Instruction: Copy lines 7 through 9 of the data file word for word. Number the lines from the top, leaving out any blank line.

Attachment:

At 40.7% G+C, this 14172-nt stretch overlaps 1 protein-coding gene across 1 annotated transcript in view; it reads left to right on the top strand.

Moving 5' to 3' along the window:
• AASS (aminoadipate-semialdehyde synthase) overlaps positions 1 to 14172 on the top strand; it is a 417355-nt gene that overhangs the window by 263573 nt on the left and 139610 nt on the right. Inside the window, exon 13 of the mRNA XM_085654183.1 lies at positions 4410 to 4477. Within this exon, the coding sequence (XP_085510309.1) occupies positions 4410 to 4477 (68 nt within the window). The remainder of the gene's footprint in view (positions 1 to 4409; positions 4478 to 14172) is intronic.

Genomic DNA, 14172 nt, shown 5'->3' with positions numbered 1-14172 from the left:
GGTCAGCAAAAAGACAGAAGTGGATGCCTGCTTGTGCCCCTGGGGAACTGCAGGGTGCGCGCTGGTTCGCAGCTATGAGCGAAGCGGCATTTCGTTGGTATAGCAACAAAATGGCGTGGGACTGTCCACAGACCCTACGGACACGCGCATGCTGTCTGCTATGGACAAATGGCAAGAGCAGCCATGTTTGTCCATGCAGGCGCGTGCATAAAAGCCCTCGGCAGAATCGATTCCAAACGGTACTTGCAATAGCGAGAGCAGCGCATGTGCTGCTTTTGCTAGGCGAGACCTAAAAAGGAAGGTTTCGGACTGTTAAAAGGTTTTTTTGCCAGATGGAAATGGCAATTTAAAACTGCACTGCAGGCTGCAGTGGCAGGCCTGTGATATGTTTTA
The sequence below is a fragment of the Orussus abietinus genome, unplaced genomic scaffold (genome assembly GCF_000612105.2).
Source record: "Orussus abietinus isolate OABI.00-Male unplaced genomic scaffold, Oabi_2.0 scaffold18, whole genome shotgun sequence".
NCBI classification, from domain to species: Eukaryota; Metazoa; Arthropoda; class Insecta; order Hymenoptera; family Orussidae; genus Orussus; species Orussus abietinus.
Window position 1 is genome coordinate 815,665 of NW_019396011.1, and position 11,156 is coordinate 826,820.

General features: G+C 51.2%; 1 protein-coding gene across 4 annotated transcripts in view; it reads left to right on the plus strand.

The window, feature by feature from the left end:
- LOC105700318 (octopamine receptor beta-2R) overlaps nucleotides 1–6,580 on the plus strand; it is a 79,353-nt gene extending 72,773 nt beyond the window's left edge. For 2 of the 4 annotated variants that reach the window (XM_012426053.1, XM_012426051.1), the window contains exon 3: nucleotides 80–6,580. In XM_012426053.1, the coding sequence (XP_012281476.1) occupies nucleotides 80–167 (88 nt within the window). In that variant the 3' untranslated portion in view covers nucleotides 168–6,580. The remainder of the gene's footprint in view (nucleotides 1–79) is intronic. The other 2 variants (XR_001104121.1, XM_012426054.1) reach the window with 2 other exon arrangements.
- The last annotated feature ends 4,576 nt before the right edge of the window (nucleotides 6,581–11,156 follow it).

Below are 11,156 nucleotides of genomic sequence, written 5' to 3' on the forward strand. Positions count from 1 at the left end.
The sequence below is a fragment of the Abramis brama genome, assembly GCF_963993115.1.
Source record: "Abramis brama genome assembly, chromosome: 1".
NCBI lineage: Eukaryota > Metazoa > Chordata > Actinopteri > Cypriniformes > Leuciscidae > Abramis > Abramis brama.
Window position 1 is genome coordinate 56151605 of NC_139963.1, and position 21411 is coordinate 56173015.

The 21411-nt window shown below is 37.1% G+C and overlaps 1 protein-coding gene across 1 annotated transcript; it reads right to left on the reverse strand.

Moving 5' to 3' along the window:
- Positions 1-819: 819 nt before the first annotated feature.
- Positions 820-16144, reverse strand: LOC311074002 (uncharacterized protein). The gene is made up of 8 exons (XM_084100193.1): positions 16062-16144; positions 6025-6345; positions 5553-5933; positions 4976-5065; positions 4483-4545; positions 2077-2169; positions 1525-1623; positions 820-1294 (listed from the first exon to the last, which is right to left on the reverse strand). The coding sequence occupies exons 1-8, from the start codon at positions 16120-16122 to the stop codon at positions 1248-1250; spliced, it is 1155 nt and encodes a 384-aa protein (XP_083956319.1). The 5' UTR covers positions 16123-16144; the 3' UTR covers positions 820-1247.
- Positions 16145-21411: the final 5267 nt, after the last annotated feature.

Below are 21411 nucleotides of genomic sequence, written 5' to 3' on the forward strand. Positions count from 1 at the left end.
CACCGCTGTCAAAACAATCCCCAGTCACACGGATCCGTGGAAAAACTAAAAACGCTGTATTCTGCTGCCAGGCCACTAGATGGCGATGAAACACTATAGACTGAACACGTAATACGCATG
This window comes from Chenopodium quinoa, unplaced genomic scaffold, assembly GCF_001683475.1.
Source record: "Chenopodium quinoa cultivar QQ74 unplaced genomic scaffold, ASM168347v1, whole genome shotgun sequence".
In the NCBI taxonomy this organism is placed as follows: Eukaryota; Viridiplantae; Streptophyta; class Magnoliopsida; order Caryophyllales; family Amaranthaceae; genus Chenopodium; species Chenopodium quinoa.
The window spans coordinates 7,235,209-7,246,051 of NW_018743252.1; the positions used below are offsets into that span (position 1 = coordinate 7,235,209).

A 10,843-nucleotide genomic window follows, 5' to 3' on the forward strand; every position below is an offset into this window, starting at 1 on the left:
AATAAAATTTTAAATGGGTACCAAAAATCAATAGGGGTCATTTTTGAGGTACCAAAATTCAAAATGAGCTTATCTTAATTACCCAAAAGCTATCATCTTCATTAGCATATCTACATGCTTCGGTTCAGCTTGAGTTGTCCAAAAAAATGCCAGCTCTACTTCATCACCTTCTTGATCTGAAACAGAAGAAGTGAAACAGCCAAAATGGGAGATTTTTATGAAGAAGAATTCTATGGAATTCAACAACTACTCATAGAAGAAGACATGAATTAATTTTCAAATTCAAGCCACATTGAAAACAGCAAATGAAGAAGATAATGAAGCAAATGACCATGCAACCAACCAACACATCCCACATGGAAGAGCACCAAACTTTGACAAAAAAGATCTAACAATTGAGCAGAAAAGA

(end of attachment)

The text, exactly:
Source record: "Orussus abietinus isolate OABI.00-Male unplaced genomic scaffold, Oabi_2.0 scaffold18, whole genome shotgun sequence".
NCBI classification, from domain to species: Eukaryota; Metazoa; Arthropoda; class Insecta; order Hymenoptera; family Orussidae; genus Orussus; species Orussus abietinus.
Window position 1 is genome coordinate 815,665 of NW_019396011.1, and position 11,156 is coordinate 826,820.